Study Says Most Leaf Batteries Are Fine
The base 2013 Nissan Leaf S starts at $29,650, including an $850 destination charge, reflecting a $6,400 price cut over the base 2012 Nissan Leaf. …
The midrange 2013 Nissan Leaf SV starts at $32,670, including shipping.
The top-of-the-line 2013 Nissan Leaf SL starts at $35,680, including shipping.
Nissan North America said that available federal and state incentives can bring the price of the 2013 Leaf S down to less than $19,000.
Instead of adding a cooling system for their batteries, Nissan has cut costs. That probably sounds bone-headed to customers in Arizona, but according to Green Car Reports, a survey of owners finds that most Leafs are doing fine without a cooling system.
A spate of owners in Arizona discovered they were quickly losing battery capacity, far earlier than Nissan suggested it might happen–the hot climate was playing havoc with battery life.
Luckily for worried Leaf owners, those ‘wilting Leafs’ were the exception, rather than the rule. A new survey from Plug In America reveals that the majority of Leaf owners have lost very little capacity–if any.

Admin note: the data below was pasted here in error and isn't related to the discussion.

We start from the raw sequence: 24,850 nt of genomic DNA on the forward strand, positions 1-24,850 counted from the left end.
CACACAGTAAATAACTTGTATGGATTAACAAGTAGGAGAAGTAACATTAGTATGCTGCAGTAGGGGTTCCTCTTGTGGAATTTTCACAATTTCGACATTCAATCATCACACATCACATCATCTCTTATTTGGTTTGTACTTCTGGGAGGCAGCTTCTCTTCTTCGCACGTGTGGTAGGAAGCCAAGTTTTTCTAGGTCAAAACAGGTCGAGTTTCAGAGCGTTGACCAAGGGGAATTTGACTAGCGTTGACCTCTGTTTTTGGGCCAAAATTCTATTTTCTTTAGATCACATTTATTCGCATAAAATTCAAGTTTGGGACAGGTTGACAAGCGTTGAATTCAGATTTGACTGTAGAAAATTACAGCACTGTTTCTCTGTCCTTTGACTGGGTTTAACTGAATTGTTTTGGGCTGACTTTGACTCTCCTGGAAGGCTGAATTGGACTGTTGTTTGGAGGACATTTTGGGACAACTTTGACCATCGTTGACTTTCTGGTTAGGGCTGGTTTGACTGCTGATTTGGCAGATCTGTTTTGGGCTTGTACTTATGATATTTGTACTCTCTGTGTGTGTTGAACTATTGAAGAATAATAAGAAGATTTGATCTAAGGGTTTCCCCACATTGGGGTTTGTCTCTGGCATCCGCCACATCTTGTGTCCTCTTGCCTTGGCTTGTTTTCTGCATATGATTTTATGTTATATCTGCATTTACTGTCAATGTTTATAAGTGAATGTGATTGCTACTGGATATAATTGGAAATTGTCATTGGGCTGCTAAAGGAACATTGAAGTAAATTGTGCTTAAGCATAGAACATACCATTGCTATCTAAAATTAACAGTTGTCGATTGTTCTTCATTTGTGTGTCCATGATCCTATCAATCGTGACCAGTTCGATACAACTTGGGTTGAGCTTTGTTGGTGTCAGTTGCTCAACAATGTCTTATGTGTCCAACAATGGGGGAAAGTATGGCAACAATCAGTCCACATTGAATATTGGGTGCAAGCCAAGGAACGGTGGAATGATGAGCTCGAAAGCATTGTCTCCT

… there seems to be very little correlation between capacity loss and quick charging–many of those with lost bars have quick charged fewer than ten times, yet one owner with over 70 quick charges hasn’t lost a single bar.
Battery health tests seem to back this up–most reporting a clean bill of health, regardless of the quick charging frequency.
Several other factors all proved fairly inconclusive as far as battery health is concerned.
As a result, it seems fairly clear–temperature is the number one factor in battery capacity loss. Those living in hotter climates are considerably more likely to lose capacity, regardless of mileage–yet it’s quite possible for drivers in cooler climates to do quite high mileages before seeing any significant deterioration–contrary to Nissan’s original presumptions on capacity loss.
That, to me, is good news. It validates the test results that the MyNissanLeaf Range Test Rangers found in Arizona, but makes the Leaf a far better prospect for urban drivers in moderate climates. I’d still opt for the lease, though, which is reportedly $199/month for three years – though I haven’t found that offered at the Nissan site.